Press release – 3 December, 20123 December, 2012, Sydney: Just six weeks after the launch of Greenpeace’s ‘Reject John West’ campaign, John West has pledged to stop using destructive fishing methods that needlessly kill sharks, rays, baby tuna and turtles.This is another major victory for our oceans following the banning of the super trawler earlier this year.

“This year has shown that Australia is an ocean-loving nation and we’re prepared to fight for its protection. It was people power that stopped the super trawler fishing Australian waters, and it was consumer pressure that got John West to stop its destructive fishing,” said Greenpeace Oceans Campaigner Nathaniel Pelle.

“In six weeks 20,000 Australians demanded John West respect fisheries science and change their tuna,” said Pelle. “This is a win for consumers and a win for the oceans. It shows that when Australians take action together, we can bring about real change.”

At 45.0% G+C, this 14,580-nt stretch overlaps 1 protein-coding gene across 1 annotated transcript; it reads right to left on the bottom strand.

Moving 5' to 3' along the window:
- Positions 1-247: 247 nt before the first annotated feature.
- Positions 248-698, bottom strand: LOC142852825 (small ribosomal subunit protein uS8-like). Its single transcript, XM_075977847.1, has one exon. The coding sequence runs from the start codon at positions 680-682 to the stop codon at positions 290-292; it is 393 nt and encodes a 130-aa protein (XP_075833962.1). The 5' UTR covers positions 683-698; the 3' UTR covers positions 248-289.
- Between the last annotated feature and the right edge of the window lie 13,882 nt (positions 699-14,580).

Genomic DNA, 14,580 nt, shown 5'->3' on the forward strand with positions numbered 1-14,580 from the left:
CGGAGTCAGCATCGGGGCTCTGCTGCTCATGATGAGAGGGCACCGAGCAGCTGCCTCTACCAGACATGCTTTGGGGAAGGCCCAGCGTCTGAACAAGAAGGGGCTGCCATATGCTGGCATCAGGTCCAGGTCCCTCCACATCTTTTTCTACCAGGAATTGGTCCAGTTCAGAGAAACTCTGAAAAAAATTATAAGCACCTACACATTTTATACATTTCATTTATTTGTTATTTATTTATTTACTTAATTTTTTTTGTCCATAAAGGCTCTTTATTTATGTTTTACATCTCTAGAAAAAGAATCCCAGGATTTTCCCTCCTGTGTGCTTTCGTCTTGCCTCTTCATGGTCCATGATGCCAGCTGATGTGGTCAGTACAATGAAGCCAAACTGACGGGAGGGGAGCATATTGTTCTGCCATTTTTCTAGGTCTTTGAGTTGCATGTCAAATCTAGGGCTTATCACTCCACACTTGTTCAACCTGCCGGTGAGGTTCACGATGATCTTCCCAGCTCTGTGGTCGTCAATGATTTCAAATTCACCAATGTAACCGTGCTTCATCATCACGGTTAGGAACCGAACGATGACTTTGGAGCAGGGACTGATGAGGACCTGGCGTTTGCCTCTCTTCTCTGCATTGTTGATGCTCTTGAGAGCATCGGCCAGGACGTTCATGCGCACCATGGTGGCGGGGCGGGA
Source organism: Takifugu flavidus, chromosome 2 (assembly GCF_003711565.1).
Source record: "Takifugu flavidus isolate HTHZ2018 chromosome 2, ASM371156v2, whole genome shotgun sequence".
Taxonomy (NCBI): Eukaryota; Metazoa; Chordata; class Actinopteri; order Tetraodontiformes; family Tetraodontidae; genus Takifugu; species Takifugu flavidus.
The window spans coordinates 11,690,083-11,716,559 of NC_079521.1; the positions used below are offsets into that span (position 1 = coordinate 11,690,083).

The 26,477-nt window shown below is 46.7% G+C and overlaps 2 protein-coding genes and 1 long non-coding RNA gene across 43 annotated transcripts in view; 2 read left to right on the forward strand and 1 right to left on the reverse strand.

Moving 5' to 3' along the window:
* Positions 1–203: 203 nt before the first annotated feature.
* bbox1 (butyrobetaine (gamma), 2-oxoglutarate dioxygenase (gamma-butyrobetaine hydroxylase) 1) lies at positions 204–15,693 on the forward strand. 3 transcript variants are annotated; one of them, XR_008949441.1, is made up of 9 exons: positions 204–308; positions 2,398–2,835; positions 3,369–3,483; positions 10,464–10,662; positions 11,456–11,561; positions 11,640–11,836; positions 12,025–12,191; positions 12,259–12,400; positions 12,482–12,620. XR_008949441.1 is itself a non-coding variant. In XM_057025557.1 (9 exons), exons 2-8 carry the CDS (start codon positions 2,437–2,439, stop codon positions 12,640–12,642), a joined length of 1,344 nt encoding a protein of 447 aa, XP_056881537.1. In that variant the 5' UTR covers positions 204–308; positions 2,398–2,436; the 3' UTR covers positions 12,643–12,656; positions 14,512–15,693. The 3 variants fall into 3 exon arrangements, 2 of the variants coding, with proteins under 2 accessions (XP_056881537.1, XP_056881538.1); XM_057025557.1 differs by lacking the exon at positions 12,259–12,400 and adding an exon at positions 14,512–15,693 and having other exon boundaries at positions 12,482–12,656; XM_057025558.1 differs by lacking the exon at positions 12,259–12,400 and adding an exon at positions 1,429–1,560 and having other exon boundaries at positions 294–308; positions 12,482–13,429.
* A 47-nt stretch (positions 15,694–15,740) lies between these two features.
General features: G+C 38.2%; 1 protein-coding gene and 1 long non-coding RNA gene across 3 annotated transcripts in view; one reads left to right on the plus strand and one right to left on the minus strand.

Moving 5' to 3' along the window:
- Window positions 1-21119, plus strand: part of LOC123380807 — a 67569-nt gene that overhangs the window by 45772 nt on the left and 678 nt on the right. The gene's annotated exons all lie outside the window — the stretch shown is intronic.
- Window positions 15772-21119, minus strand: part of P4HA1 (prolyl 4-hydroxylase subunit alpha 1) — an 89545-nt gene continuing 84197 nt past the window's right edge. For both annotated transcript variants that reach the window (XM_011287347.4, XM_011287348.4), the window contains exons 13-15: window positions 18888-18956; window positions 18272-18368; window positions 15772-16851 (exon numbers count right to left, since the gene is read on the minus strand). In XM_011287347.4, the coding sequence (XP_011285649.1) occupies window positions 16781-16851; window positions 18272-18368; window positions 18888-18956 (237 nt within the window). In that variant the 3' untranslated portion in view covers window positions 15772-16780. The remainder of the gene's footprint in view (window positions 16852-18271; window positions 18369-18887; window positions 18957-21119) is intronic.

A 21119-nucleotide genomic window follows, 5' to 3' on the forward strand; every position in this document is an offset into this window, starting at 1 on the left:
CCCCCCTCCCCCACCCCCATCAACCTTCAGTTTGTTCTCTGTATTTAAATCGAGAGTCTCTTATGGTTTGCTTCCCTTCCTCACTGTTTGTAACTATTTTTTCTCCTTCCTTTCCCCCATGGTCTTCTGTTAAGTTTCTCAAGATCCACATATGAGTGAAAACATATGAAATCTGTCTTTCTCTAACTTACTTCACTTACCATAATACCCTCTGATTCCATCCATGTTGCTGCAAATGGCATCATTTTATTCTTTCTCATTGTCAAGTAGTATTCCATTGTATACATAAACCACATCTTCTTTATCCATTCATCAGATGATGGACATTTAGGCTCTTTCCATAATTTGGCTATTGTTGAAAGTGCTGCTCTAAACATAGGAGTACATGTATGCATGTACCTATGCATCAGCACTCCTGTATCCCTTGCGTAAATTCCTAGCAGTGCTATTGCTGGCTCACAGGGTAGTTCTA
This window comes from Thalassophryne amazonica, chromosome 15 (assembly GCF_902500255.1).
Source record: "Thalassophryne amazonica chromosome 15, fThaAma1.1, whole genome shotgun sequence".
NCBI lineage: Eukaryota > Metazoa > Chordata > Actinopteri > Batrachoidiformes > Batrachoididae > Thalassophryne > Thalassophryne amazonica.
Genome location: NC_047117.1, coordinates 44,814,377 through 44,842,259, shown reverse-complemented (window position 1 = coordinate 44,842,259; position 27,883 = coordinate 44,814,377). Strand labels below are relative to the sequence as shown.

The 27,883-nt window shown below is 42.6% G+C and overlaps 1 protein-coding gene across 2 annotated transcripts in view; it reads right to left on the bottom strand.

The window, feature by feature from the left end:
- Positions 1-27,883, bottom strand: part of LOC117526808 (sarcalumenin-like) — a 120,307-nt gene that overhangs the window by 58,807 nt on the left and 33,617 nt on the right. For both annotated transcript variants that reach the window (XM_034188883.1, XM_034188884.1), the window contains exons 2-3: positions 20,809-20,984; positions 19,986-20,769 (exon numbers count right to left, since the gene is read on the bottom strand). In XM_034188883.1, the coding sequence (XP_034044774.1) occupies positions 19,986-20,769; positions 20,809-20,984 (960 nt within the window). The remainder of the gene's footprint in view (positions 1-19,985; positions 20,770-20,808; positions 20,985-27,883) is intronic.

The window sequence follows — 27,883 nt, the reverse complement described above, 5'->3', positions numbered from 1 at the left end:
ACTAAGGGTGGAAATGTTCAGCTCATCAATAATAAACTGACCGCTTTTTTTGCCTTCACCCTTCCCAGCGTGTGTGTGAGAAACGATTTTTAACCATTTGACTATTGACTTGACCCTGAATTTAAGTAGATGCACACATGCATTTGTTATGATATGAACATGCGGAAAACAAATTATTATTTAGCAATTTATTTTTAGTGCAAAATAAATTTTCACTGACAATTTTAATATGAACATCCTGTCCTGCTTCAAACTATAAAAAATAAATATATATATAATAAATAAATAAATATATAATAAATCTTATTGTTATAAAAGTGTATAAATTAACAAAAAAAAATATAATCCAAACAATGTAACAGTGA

Greenpeace launched a nation-wide campaign in late October targeting John West’s use of destructive Fish Aggregating Devices (FADs) with purse seine nets. This fishing method needlessly kills hundreds of thousands of tonnes of juvenile tunas, sharks, rays, and critically endangered sea turtles every year.

In a statement released earlier today, John West committed to a complete ban on the use of FADs to fish for its tuna by 2015.  John West has also committed not to source tuna from the Pacific Commons that Pacific Island Nations want protected from fishing.

John West joins major Australian brands Greenseas, Safcol and Sirena in their commitment to responsible fishing methods.  Greenpeace’s global tuna campaign has seen all brands and retailers in the UK, and Safeway in the US rule out the use of FADs. Coles and Woolworths are now the only two major companies on the Australian market not to have committed to sustainable fishing.

The announcement comes just as the Western and Central Pacific Fisheries Commission meets in the Philippines to discuss extensive FAD bans and other measures to protect the world’s largest tuna fishery.

Find out how other canned tuna brands stack up on sustainability: